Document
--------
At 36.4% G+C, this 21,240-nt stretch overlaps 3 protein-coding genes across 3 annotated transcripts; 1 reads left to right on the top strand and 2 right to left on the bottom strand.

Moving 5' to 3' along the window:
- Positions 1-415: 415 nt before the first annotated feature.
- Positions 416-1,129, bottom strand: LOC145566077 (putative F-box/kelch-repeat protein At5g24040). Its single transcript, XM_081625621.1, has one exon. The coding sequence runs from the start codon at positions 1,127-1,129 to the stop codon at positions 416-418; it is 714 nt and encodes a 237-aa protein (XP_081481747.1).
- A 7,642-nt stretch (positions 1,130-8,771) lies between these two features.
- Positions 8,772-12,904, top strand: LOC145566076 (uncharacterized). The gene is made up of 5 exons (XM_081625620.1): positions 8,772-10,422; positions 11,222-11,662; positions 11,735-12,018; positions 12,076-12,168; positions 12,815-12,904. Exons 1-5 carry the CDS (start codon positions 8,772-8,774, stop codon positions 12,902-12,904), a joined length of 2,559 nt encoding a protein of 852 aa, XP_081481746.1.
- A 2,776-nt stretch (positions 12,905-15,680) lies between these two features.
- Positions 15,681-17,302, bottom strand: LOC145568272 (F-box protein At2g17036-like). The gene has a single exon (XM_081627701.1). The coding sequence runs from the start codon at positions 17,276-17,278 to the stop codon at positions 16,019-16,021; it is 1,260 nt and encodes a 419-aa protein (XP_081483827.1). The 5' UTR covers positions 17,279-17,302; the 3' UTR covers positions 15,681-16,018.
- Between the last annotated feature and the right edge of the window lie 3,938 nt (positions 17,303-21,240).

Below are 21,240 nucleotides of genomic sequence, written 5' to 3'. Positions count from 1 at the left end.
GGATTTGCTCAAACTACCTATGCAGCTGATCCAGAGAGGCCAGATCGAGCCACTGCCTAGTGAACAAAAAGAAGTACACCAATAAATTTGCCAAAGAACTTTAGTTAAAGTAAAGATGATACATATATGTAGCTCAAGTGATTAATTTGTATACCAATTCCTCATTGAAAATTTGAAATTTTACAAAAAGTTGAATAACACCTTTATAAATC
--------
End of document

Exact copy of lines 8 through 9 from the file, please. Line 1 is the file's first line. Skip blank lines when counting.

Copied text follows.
- Positions 15,681-17,302, bottom strand: LOC145568272 (F-box protein At2g17036-like). The gene has a single exon (XM_081627701.1). The coding sequence runs from the start codon at positions 17,276-17,278 to the stop codon at positions 16,019-16,021; it is 1,260 nt and encodes a 419-aa protein (XP_081483827.1). The 5' UTR covers positions 17,279-17,302; the 3' UTR covers positions 15,681-16,018.
- Between the last annotated feature and the right edge of the window lie 3,938 nt (positions 17,303-21,240).